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Canada’s Carbon Emissions Rules Sparks Hopes For Keystone

TransCanada Corp. has written to U.S. Secretary of State John Kerry arguing that new Canadian rules on emissions should persuade him to approve the construction of the much-delayed Keystone XL pipeline.

The proposed US$6.4 billion project would carry an estimated 830,000 barrels of Canadian crude oil per day from Hardisty, Alberta, to Steele City, Nebraska, then link up with Keystone’s existing line, which would take the oil on the final leg to the Texas coast of the Gulf of Mexico.

Keystone XL is strongly opposed by environmentalists both in the United States and Canada, and President Obama says he won’t approve the project until he’s convinced it won’t seriously contribute to climate change.

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But in a letter to Kerry and other State Department officials, Kristin Delkus, TransCanada’s general counsel, pointed to new policies on carbon emissions in Canada, specifically a federal rule issued in May to cut emissions down to 70 percent of their 2005 levels within 15 years.

Further, Delkus wrote, Canada’s federal government also has joined other members of the Group of Seven industrial nations to reduce reliance on fossil fuels by between 40 percent and 70 percent by 2050.

Delkus, who also serves as TransCanada’s executive vice president, also cited a new rule imposed by Alberta’s provincial government run by the reformist New Democratic Party that will double the penalties for exceeding carbon emissions allotments to US$24 per metric ton by 2017.
“Any decision on the pending Presidential Permit application should take all of these factors and developments into account,” Delkus wrote.

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The letter also argues that the chiefs of some of the biggest companies involved in Alberta’s oil sands industry have publicly come out in favor of such stricter carbon pricing. Delkus said they include Suncor Energy and Cenovus Energy, both Canadian concerns, as well as European giants with operations in Canada, including Total of France and the Anglo-Dutch company Royal Dutch Shell.

The TransCanada letter also reminded Kerry that the oil sands of Alberta will be developed regardless of any U.S. government opposition to the pipeline project. Therefore, it argued, not building Keystone XL would have no effect on controlling CO2 emissions overall.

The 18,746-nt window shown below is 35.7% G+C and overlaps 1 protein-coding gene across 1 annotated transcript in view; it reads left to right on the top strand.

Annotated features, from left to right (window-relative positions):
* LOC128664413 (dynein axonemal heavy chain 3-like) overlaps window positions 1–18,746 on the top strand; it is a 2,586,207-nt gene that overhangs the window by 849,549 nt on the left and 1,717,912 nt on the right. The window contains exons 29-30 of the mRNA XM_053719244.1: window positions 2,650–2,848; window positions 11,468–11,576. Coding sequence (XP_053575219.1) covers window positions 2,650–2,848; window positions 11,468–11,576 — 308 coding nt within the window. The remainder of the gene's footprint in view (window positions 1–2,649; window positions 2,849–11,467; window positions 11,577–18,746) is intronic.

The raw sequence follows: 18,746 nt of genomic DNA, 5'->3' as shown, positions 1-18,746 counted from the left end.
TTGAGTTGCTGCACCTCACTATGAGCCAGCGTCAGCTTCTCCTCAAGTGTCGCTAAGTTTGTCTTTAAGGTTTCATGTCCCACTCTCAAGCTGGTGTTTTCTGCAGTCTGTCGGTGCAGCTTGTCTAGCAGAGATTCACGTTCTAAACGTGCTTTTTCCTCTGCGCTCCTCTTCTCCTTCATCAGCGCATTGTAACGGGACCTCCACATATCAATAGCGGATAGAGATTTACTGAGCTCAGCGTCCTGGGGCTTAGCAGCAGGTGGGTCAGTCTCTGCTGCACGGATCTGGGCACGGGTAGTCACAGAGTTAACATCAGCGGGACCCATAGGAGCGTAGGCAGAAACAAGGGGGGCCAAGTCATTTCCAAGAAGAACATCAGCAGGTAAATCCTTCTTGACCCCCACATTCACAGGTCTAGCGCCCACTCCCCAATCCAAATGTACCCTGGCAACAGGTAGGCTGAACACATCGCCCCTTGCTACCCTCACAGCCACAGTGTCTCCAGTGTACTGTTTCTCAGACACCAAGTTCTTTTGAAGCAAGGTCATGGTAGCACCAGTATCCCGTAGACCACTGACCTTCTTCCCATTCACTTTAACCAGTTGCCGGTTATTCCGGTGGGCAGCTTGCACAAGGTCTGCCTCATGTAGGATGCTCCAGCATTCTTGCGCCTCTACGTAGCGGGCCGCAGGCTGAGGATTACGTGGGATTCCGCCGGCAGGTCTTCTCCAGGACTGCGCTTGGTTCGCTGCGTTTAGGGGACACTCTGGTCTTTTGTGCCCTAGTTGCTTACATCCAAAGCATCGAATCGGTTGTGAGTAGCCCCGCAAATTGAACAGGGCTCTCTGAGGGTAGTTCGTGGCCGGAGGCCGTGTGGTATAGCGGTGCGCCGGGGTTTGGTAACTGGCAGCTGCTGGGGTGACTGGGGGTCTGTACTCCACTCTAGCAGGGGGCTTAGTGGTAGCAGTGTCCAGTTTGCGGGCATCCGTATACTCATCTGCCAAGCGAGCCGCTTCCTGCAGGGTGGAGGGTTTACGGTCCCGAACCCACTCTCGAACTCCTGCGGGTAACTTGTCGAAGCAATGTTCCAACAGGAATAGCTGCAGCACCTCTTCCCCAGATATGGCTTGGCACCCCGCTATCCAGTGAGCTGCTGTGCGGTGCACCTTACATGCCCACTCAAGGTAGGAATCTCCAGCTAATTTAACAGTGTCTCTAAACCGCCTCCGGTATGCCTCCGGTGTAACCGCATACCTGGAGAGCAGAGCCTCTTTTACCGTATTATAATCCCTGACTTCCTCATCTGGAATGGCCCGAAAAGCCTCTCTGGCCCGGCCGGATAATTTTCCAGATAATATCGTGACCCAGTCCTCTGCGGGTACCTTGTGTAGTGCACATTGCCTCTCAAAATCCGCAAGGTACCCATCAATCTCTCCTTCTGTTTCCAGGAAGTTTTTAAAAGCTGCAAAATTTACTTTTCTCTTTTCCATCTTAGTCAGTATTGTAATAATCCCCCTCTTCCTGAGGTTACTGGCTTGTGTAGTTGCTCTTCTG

In an effort to bolster Delkus’ letter, Alex Pourbaix, TransCanada’s president of development, issued a separate statement urging Kerry’s agency to approve the pipeline.

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“We are asking the U.S. State Department to consider these recent developments that add to the abundance of evidence already collected through seven years and 17,000 pages of review that Keystone XL will not ‘significantly exacerbate’ greenhouse gas emissions,” Pourbaix wrote, quoting Obama.

And in concluding her letter, Delkus wrote, “Clearly the developments with respect to Canadian, Alberta, North American, and international [greenhouse gas] policy, as well as recent industry positions and technological developments, are all consistent with the [U.S.] president’s stance on not exacerbating the risk of climate change, as is TransCanada’s own clean energy footprint.”

In February, the U.S. Congress passed legislation supporting the construction of Keystone XL, but Obama responded with a veto. Since then, one of Kerry’s jobs is to review final opinions on the pipeline project and send the president his recommendation on whether or not to allow it. The secretary faces no deadline, however.

By Andy Tully of Oilprice.com

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